Originators: Brian Luong
Warped realities courtesy of Brian Luong.
Pick up Issue 52 or 53, flip it around and understand that we have a deep appreciation for art here. It’s why we let artists design our back cover. We began as a graffiti zine, and as our scope widened to other art forms, so did our interest in art itself. In line with that sentiment, we bring you Originators, an ongoing series that profiles visual artists working behind the scenes to produce the art, television, and work we can only describe as dope.
Nature and organic life are much appreciated in art, with obvious nods toward photography and fine landscape paintings. Portraits of animals and people are a common subject for most artists, but most artists never seem to capture what the imaginative brain sees subjects as. There’s not much imagination involved in creating pieces based solely on copying the looks of natural and organic life.
Brian Luong chooses to showcase that beauty of nature through illustration, but adds otherworldly concepts through his colors and almost make-believe landscapes. Luong draws amazing illustrations of organic life and natural beauties with great detail and pinpoint precision. His colors definitely compliment his subjects, adding a sleek and clean look to his incredible drawings.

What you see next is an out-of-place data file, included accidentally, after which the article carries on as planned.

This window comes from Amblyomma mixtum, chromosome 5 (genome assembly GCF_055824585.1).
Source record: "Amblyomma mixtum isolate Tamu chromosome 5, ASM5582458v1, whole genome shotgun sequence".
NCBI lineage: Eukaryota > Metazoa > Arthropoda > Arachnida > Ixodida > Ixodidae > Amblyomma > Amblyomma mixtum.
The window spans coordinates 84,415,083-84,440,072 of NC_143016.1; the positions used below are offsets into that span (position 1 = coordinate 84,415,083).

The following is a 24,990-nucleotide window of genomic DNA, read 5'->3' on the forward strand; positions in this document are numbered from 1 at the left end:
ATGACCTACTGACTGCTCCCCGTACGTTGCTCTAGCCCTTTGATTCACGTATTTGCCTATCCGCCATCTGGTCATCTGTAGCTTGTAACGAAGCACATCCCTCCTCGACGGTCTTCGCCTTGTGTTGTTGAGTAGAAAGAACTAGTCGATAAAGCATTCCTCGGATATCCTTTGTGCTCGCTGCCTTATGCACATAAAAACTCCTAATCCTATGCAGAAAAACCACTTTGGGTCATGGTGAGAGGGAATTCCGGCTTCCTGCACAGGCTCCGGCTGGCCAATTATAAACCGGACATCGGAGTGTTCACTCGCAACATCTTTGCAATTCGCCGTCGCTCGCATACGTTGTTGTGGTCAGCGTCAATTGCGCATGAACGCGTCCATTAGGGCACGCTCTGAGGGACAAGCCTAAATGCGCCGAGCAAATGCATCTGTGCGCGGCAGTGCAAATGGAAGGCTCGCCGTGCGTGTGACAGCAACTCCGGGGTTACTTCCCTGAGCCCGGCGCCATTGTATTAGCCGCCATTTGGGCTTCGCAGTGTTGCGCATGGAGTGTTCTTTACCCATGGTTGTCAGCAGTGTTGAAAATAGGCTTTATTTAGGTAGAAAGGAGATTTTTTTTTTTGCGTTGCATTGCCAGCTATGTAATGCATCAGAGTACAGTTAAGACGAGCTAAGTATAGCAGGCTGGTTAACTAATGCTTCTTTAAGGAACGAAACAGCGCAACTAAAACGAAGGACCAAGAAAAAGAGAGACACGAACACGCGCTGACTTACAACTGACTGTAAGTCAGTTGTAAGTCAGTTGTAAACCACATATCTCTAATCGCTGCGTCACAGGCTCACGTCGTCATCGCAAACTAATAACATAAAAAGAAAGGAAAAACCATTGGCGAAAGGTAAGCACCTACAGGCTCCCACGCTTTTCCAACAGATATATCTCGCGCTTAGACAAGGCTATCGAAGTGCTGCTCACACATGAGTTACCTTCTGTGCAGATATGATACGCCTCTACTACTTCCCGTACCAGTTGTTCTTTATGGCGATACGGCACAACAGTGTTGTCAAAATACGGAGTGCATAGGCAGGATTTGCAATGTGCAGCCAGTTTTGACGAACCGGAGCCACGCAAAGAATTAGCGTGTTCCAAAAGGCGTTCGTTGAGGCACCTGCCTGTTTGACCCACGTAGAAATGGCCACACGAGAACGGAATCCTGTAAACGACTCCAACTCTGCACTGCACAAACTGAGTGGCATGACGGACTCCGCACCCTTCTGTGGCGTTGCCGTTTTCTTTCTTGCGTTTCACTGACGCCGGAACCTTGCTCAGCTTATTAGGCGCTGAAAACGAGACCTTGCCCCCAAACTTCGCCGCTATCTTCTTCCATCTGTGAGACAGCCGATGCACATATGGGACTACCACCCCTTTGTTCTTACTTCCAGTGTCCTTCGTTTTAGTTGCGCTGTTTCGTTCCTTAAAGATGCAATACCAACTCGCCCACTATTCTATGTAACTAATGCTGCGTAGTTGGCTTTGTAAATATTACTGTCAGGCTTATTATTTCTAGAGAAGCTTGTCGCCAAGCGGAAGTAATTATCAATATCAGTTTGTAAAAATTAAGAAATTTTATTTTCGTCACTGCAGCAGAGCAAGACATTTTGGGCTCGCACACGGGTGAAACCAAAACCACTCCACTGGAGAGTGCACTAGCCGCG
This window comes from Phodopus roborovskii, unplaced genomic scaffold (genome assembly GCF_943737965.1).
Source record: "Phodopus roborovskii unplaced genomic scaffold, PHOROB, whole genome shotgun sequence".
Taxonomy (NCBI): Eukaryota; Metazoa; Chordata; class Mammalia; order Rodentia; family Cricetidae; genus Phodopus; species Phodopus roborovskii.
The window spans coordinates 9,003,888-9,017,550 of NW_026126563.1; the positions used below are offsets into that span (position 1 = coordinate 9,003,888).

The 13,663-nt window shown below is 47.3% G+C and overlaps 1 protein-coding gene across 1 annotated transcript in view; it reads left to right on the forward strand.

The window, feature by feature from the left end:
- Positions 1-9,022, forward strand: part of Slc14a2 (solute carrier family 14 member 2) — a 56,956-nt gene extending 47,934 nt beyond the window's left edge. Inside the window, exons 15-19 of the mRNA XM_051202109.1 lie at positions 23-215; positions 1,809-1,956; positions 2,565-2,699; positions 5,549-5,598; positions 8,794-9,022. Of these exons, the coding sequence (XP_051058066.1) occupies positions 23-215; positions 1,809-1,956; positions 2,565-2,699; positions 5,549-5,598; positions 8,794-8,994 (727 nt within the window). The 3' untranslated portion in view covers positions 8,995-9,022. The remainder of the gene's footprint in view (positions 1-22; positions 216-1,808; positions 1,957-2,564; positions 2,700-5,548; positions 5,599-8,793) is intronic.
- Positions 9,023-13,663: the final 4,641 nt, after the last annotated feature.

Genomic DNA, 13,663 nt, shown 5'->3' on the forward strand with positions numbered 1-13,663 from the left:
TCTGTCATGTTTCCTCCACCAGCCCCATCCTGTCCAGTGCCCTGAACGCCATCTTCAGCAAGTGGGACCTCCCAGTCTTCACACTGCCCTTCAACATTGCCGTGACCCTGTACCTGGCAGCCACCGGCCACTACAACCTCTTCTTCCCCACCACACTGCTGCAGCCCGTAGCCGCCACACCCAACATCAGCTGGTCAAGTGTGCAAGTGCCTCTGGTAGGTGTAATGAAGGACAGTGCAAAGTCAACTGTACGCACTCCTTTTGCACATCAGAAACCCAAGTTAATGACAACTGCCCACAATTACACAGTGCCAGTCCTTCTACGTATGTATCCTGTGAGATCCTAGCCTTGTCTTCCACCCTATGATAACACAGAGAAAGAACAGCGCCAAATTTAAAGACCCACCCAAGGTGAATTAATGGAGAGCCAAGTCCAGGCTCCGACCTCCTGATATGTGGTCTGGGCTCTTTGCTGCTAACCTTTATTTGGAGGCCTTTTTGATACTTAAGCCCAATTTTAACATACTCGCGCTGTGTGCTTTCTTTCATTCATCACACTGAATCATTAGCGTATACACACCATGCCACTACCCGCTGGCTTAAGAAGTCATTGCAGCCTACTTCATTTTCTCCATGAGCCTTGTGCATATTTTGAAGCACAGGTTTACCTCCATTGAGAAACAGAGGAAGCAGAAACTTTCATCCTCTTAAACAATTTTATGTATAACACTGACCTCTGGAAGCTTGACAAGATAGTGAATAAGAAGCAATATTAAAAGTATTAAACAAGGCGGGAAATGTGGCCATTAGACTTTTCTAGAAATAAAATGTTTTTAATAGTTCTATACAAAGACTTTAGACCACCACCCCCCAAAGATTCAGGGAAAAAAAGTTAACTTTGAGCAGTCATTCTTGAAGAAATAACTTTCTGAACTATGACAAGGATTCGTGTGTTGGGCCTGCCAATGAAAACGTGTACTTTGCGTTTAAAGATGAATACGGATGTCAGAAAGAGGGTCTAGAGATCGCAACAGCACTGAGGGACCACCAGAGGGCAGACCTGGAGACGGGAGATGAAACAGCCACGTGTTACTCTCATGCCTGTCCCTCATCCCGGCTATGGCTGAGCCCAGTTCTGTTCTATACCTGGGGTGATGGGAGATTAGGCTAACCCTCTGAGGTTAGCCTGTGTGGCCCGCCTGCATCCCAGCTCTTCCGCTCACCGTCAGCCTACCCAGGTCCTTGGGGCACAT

We talked to Luong about his art style, influence, and some of the projects he’s worked on in the past.
Mass Appeal: How did you first get into the field of illustration?
Brian Luong: I’ve been drawing for as long as I can remember, but it wasn’t until my junior year of high school that I started looking at art and individual artists more closely. I didn’t even know what an “illustrator,” was before then, but once I found out, it felt like something I would like to pursue as a career.
After high school and a couple of years of doing personal art projects, I started creating shirt designs for fun. I posted up my designs on an online forum and some people liked the designs I was doing, so my first illustration job commissions were for shirt designs. From there, I just kept doing more work and posting it online for others to see.
MA: What are some of your inspirations?
BL: Besides looking at a lot of different art and illustration work, a surprising amount of photography fuels my imagination and inspires me. I like looking up photos of landscapes and strange/unique animals in my free time; nature is a big inspiration to me.
MA: Why illustration as opposed to another art medium?
BL: I started out working two dimensionally (doodling, drawing, and painting on a flat surface), so applying that to the field of illustration was easy. Also, what attracted me to the field was having a purpose or use for my artwork other than creating art for the sole sake of creating art.
MA: I see you’ve done some work for Monocacy Brewing Company and Sierra Nevada Brewing. How did that come about?
BL: Both of those endeavors first came about with me waking up, opening my email, and getting awesome job opportunities like working with these two clients. I think they might have seen my work through one of my online portfolios. I’m really excited and happy to have had the opportunity to work with both of them, even though I don’t drink that often.